My son doesn’t yet know any more contemporary tunes than I do, I’m so out of it. He’s only five and a half and privy to the whims of his dad who controls our SqueezeBox with jazz, David Bowie, and whatever else he happens onto. Sometimes that’s an album I listened too way too much as a dark-minded teen — like Pink Floyd’s Dark Side of the Moon, or something by the Cure, music he eschewed in his own high school days.
We both came of age in college at the time of Nirvana’s first album, which is getting all sorts of press lately as we mark 20 years since its release. By the time Nevermind came out, I had moved more into academics and away from following the music scene. Just a few years earlier, I’d spent Sunday mornings poring over Rolling Stone and setting the VCR timer to record 120 Minutes, MTV’s two hours of focus on “alternative music.”
When I began reading Carry Yourself Back To Me, I was struck at how clueless I was about the real songs and bands the protagonist, a fictional singer-songwriter, references. But it’s so different today to be able to track down anything — tunes, lyrics, details about the musicians. It used to be that you either had liner notes with lyrics or you played a tape over and over to try to figure out what they were saying. I can still recall my husband’s best friend wondering about Nirvana lyrics in a letter he sent from study abroad in Japan in 1992.
Now, everything is at our fingertips. Will music retain the same kind of place- and time-specific identity? Will certain songs be associated with certain years the way they used to be? Since listen only to NPR, WPFW and kid CDs in the car, never pop radio, and since everyone can make their own playlist with a few clicks instead of real shiny brown audio tape or silver CDs, it’s hard for me to believe that songs and time periods can be as tied together in the common memory.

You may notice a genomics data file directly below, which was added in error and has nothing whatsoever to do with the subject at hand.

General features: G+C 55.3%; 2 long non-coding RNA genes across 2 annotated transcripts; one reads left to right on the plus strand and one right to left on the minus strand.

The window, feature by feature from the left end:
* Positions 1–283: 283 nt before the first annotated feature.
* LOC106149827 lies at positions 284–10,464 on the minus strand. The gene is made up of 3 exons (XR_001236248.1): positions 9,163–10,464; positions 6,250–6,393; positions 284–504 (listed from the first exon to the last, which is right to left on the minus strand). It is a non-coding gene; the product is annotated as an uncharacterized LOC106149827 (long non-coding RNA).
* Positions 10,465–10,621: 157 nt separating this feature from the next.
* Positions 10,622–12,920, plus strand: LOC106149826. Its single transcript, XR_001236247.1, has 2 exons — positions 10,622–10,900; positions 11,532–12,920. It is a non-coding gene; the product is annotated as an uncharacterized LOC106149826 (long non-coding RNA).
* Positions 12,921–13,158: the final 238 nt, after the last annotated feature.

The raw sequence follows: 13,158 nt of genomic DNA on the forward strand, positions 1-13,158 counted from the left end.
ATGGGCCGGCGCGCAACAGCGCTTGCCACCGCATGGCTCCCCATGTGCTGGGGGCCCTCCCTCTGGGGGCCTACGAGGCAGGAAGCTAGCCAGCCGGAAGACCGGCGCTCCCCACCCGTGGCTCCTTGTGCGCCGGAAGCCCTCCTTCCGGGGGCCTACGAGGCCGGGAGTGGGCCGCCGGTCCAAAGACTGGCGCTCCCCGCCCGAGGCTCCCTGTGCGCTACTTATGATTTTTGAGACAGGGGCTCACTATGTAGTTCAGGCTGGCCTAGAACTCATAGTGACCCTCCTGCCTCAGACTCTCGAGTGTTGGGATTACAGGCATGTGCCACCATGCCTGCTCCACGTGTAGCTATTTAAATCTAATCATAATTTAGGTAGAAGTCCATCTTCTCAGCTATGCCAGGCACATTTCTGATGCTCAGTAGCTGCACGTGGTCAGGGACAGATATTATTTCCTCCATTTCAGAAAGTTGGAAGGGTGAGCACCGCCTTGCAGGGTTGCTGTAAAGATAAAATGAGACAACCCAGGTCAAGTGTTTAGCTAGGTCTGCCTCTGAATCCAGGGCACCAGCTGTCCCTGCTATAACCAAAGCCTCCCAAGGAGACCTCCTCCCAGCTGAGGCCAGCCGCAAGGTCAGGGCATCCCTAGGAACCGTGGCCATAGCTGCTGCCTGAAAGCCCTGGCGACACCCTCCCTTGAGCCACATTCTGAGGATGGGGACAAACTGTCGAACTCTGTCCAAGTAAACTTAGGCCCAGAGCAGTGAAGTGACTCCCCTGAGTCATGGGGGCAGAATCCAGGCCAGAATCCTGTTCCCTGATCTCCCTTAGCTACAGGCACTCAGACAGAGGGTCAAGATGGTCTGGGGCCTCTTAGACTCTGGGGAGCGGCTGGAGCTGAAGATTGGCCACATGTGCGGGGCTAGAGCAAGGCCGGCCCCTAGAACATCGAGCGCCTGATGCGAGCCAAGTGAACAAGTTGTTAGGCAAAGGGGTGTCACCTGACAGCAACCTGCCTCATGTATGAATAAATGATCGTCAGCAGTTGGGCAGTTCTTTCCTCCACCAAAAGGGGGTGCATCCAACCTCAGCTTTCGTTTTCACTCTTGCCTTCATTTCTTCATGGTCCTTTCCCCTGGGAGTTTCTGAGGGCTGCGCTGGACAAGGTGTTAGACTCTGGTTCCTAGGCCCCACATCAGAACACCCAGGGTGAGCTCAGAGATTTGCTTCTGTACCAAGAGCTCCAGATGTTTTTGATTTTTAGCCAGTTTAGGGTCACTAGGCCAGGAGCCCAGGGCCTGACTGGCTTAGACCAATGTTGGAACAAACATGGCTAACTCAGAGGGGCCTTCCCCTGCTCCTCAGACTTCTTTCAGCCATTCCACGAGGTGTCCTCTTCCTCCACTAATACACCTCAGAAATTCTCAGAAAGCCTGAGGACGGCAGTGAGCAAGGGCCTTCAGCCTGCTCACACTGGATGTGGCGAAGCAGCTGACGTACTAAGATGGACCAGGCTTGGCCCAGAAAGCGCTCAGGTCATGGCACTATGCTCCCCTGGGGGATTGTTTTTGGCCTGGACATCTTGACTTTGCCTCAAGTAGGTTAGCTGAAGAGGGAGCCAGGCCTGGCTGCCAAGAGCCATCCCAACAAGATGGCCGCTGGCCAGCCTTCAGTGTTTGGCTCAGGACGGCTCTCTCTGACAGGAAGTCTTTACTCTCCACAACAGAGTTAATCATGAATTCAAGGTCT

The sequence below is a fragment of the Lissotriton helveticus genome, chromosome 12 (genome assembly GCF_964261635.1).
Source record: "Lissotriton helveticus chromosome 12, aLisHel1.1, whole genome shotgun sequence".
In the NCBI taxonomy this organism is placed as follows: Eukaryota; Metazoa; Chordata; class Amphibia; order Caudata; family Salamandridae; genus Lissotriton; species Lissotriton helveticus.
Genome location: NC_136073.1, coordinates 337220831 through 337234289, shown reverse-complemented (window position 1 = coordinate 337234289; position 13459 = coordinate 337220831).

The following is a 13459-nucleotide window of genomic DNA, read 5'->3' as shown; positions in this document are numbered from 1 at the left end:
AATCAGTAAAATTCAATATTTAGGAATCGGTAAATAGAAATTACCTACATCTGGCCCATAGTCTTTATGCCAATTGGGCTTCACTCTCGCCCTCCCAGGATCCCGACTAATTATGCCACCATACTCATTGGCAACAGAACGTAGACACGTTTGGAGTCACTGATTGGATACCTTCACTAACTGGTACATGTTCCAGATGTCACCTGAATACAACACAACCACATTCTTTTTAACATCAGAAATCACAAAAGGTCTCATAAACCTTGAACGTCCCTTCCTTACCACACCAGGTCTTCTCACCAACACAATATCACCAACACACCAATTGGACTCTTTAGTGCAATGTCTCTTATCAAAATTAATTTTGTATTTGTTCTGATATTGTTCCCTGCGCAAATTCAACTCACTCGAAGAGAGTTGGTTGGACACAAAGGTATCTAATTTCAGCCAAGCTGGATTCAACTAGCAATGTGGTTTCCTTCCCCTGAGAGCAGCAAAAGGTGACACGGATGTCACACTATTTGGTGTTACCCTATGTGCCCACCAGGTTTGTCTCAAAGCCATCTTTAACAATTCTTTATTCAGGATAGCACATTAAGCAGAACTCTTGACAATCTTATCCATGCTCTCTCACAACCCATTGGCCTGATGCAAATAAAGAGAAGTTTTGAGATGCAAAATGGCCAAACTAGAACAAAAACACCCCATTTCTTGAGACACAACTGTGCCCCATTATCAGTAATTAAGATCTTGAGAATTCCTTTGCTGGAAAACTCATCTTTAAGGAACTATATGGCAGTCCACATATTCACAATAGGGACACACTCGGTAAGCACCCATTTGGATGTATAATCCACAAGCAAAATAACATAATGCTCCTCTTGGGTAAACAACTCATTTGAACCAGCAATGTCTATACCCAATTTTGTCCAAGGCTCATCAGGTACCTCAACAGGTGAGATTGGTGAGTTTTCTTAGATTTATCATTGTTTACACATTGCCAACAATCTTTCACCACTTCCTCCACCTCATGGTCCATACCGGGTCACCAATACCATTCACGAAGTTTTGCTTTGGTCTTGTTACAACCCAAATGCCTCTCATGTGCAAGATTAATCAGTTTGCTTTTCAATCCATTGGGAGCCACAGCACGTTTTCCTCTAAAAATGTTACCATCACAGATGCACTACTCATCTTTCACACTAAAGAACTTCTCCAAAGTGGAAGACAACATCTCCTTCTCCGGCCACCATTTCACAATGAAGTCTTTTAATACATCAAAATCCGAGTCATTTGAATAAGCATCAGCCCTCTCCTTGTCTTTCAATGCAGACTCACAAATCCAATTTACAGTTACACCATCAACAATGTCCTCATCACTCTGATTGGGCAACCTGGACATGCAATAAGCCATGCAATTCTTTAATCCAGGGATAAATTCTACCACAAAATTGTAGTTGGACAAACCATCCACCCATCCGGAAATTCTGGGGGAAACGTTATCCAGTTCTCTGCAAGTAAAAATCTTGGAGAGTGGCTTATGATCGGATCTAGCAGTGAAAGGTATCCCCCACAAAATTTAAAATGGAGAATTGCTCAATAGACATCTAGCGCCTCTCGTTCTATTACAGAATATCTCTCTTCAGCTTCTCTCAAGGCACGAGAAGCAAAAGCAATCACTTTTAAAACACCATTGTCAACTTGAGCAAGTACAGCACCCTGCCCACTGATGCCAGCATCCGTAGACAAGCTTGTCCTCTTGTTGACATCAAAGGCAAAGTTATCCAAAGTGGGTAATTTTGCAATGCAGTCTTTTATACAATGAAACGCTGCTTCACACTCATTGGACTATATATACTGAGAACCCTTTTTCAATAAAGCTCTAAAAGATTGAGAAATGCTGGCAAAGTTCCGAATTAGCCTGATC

But I bet that my distance from the world of “this is so last summer!” is just another marker of my old age. Teen spirit still has a smell, right? And a relationship to the music of the time.
I’m so behind, I don’t even whine about wanting to get an iPod. Ever since I left off teaching high school, I’ve been woefully sheltered. So far, the only pop culture references my son brings to the table are related to shows and characters other kids talk about at his new public school.
I may have to wait for him to start seriously consuming media before I will get back in the game of possibly knowing what is hip.